I have been traveling to East Asia (and many other parts of the world) for more than 25 years and over that time one of the things that has always struck me is how intelligent the general public in countries like Japan appear to be. It’s not that there aren’t dummies in East Asia, but it always seems that the average level of education and ability to think about the world intelligently and critically is impressively widespread. I’ve often thought about why this is the case and also why the same seems more difficult to say about the U.S. The answer, I think, can be found in a comment science fiction writer Isaac Asimov made about the U.S. while being interviewed in the 1980s: “There is a cult of ignorance in the United States, and there has always been. The strain of anti-intellectualism has been a constant thread winding its way through our political and cultural life, nurtured by the false notion that democracy means that my ignorance is just as good as your knowledge.”
Asimov is right on the mark, and this cult of ignorance is the most serious national security issue facing the U.S. today. It is more important than the external threats from terrorists or the rise of a politically and economically powerful China. And a major part of the reason it is such an major issue for Americans to fix is that our immediate competitors, particularly those in Asia, have managed to create a culture in which rather than a cult of ignorance, a cult of intelligence plays a major role in shaping attitudes about the world and, thus, policies about dealing with other countries.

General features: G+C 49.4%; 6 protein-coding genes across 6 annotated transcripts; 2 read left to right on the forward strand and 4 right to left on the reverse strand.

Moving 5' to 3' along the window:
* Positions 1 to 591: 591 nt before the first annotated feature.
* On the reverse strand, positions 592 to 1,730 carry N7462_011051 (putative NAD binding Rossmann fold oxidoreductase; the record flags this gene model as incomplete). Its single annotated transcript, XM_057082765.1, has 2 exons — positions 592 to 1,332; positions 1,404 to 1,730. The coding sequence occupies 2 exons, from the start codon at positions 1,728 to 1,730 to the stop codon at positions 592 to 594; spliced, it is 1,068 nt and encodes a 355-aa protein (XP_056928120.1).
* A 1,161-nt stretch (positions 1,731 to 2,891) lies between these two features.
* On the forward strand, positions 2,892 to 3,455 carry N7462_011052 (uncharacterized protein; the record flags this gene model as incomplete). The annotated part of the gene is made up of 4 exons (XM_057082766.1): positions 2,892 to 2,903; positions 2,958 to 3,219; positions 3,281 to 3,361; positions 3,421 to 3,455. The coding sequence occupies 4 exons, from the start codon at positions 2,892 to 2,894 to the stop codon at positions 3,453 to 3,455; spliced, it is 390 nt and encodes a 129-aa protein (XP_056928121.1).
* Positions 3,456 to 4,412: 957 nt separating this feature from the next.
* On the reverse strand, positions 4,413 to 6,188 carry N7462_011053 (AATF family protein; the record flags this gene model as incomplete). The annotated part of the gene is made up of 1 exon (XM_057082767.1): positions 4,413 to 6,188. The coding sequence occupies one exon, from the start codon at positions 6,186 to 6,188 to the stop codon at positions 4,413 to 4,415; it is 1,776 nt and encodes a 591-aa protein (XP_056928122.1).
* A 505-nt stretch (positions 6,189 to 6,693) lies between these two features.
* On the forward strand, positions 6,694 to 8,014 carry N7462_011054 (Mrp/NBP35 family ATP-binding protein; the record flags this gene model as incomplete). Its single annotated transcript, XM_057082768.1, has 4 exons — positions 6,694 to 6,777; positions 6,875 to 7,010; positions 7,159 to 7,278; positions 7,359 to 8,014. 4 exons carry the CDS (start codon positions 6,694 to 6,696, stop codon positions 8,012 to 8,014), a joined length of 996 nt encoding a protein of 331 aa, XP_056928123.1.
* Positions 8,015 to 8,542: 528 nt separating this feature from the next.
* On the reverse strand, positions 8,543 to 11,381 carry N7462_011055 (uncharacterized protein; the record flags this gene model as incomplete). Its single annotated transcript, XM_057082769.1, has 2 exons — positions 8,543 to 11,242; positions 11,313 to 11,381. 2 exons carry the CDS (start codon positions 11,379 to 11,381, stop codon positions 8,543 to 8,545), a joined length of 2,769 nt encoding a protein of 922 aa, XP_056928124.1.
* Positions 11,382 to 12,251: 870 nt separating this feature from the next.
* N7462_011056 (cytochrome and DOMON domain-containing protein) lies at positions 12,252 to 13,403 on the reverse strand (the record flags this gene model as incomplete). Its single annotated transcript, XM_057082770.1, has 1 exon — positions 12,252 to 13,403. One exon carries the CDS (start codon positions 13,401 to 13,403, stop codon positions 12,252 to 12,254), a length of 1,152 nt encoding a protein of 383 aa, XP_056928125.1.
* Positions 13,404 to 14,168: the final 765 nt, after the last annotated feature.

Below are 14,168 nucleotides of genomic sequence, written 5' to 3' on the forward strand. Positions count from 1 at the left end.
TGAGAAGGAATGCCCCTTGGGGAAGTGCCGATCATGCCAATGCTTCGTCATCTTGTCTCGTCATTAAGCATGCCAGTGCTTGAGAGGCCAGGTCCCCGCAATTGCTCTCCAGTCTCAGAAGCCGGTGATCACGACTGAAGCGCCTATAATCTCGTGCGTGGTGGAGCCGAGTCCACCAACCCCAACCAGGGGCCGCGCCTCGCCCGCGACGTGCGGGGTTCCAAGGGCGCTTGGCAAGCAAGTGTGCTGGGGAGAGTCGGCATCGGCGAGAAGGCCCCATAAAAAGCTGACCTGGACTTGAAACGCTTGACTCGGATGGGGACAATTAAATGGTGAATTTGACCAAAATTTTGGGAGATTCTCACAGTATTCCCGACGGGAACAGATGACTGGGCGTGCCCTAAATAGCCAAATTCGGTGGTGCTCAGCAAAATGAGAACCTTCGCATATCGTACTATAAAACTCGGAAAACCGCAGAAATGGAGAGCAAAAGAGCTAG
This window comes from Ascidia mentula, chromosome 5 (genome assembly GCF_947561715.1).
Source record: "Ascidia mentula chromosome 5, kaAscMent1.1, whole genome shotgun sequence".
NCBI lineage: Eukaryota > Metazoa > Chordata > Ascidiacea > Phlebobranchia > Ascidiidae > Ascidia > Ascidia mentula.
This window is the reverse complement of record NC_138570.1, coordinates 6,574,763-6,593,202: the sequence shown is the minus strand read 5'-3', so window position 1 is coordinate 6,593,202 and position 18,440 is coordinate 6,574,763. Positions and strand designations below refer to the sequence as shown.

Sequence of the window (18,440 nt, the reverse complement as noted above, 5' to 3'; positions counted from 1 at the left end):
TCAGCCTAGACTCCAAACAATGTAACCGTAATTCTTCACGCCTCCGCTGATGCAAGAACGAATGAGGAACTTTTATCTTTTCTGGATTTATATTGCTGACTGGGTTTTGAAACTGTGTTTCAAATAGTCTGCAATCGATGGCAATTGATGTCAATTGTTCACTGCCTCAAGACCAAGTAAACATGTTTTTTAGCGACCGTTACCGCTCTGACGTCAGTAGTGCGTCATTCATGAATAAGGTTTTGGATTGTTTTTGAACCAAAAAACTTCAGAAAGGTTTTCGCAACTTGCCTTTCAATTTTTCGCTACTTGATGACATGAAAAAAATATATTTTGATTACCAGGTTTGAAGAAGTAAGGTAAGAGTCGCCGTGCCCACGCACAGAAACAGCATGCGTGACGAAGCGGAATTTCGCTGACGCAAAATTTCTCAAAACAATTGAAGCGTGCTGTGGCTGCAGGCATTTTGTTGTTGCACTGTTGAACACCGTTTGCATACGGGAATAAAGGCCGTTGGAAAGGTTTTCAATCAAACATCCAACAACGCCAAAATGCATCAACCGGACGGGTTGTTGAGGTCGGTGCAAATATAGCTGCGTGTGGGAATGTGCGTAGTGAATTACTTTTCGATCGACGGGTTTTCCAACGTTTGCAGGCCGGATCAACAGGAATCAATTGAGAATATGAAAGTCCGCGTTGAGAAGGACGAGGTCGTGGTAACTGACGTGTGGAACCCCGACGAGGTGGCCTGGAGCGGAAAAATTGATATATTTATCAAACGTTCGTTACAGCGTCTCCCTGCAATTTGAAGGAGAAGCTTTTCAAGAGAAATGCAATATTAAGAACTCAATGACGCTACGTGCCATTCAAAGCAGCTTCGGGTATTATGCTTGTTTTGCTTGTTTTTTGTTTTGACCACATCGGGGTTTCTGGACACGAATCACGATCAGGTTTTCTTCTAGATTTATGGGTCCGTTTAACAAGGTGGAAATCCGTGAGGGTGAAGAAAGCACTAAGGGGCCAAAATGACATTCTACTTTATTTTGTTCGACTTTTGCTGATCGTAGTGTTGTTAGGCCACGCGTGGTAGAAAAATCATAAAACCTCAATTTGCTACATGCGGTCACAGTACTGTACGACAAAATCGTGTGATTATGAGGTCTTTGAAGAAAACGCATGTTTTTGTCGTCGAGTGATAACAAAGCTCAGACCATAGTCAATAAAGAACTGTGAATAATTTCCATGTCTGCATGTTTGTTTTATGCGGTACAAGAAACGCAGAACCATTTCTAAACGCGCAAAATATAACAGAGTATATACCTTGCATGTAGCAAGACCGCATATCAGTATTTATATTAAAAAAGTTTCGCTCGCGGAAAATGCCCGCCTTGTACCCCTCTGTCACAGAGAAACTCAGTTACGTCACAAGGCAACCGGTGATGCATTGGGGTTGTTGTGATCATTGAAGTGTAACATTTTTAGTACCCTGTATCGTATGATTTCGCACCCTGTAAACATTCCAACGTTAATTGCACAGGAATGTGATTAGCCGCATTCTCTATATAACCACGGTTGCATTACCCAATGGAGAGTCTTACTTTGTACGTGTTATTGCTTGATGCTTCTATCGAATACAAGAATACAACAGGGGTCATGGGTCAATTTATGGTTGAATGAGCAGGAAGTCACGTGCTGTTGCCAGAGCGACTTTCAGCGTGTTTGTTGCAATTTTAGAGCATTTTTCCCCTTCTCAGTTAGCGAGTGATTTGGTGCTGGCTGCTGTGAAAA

Many Americans are aware that the U.S. does not score well on measures such as international student assessment tests when compared to other industrial countries. For example, the 2011 Trends in International Mathematics and Science Study (TMISS) the top five countries for math were Singapore, South Korea, Hong Kong, Taiwan, and Japan—the U.S. is not in the top ten. It is better by 8th grade, where the same counties are in the top five (although the order changes) and the U.S. makes number 9. Roughly the same pattern can bee seen for science results. This doesn’t seem too bad, but in a different testing organization’s measure, the Programme for International Student Assessment, the U.S. does not fare quite so well, scoring 36th for math, 28th for science, and 24th for reading. With the exception of science, where Finland is ranked 5th, all of the top five countries in this measure are from East Asia.